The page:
Wednesday, April 22, 2009

Answering Questions on LinkedIn

(Although LinkedIn no longer maintains question and answer forums, you'll be able to apply the advice here to any similar venue online). 

I regularly answer questions posed by LinkedIn's members. Given the range of question topics and volume of submissions, I've adopted the following strategy to make best use of this opportunity to share my experience and insight and in the process truly help the individual who posted the question.

* I answer a question when I have specific knowledge or insight to share that's based on experience and/or study. If I don't know the answer or the subject is one with which I'm unfamiliar, I don't answer the question. In other words, I don't speculate or offer opinions on subjects outside of my comfort zone.

* I'm most likely to respond when there are a handful of previous responses, and/or the existing responses either don't directly answer the question or haven't offered specific information I have that I believe is directly relevant. In other words, I tend not to answer a question if another member has already responded with the gist of what I would have shared, or if there are so many responses my contribution risks getting lost in a sea of information.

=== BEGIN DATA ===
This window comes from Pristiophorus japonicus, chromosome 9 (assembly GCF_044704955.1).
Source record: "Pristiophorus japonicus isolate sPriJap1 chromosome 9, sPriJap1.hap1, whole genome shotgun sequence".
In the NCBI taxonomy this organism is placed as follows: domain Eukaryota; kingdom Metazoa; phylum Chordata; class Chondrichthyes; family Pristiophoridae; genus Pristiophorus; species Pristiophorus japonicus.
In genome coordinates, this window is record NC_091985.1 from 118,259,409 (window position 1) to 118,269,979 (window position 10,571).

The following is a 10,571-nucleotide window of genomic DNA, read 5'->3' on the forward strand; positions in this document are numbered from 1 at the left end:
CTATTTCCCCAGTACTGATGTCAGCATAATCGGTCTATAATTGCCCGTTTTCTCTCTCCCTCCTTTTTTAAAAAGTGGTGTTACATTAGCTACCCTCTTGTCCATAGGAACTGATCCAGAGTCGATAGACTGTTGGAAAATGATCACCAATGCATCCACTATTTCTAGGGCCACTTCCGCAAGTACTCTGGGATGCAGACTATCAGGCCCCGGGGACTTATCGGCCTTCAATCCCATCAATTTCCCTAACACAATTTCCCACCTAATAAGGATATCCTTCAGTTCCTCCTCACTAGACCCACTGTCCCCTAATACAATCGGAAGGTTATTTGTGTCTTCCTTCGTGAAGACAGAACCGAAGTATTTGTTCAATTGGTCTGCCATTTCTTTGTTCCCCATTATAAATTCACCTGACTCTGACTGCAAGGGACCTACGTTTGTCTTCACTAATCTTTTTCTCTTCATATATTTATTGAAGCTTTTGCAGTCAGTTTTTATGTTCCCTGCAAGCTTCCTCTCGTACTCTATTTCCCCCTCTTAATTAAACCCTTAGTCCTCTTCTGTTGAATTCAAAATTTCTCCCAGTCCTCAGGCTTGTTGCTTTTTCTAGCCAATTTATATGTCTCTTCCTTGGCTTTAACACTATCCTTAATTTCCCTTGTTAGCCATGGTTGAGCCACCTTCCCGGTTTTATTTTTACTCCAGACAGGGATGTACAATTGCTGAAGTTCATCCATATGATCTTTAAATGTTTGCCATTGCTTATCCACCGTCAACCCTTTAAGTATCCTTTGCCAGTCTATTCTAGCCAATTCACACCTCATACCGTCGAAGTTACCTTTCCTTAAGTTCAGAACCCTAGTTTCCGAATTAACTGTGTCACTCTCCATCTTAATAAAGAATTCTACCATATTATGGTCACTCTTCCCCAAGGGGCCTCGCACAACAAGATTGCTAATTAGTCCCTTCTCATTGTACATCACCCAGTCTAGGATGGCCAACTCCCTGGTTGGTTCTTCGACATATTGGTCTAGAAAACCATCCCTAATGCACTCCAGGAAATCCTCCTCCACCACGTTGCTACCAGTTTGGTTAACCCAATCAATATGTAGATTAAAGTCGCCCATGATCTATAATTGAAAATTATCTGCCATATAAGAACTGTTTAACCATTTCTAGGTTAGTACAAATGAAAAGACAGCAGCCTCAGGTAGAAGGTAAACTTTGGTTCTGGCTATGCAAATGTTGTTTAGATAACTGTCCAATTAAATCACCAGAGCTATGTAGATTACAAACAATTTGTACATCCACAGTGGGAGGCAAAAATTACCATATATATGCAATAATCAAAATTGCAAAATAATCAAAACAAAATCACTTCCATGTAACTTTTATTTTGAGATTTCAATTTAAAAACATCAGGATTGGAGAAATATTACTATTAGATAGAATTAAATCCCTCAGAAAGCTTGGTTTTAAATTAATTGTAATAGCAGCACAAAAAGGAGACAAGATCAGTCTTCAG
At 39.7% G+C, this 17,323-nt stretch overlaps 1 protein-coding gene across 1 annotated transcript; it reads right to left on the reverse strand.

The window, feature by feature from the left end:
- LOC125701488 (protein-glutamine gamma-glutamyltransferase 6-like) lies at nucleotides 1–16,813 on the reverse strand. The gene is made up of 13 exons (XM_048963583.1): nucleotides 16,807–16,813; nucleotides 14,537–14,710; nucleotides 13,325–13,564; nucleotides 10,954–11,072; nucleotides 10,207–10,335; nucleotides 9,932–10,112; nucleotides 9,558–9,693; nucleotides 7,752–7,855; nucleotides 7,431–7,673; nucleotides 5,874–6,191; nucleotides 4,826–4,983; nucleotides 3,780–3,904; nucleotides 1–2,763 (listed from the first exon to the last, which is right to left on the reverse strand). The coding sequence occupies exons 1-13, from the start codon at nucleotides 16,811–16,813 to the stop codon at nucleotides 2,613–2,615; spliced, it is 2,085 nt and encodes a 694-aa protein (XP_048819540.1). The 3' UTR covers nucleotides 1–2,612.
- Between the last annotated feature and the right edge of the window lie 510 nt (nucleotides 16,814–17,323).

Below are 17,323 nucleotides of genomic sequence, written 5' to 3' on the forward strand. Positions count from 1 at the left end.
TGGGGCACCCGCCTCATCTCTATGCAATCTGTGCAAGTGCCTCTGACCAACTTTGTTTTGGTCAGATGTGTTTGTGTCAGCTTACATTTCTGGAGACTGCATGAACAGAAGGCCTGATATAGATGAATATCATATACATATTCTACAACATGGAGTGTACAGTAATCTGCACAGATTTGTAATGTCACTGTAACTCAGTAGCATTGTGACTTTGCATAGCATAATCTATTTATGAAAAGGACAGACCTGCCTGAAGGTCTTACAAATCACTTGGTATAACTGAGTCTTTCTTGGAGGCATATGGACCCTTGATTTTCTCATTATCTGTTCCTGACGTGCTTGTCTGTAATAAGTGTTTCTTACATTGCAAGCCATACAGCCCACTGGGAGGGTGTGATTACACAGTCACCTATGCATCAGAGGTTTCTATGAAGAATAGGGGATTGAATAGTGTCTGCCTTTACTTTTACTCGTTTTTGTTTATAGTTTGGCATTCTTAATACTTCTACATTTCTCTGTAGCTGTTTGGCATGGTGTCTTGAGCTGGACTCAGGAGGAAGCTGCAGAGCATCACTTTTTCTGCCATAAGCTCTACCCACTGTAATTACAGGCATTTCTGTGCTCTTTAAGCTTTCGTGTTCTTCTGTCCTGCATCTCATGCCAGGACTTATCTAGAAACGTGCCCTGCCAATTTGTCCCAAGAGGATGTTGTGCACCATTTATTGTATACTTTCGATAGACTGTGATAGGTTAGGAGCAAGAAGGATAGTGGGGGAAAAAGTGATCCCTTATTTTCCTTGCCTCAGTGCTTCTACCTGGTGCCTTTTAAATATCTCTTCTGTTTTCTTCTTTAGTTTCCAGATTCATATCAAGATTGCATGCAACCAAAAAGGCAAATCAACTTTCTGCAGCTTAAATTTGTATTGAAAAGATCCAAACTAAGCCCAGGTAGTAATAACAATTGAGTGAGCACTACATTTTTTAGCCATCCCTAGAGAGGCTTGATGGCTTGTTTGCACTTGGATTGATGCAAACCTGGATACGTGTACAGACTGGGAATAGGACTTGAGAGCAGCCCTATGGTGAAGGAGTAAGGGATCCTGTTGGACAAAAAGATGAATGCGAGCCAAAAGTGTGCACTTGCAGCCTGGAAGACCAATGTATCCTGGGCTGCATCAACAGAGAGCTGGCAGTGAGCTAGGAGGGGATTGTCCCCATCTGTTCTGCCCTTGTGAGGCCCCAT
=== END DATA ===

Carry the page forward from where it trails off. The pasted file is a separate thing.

* I don't generally respond to philosophical questions or those that are subtle (or, in many cases) not so subtle marketing pitches by the questioner.

* I don't expect the questioner to acknowledge my response, although I'm delighted when that occurs!

My goal in answering questions is to connect people with information (including other people) that helps to answer their question. I find many opportunities to do so on LinkedIn, while keeping the task manageable and enjoyable using the general guidelines I've outlined here.

(To find questions on LinkedIn, click on the "answers" tab at the top of the page. View question topics in the category list in the right hand column of the answers page.)

1 comment:

Simma Lieberman said...

Thank you for the good Linked In strategy advice.
Simma Lieberman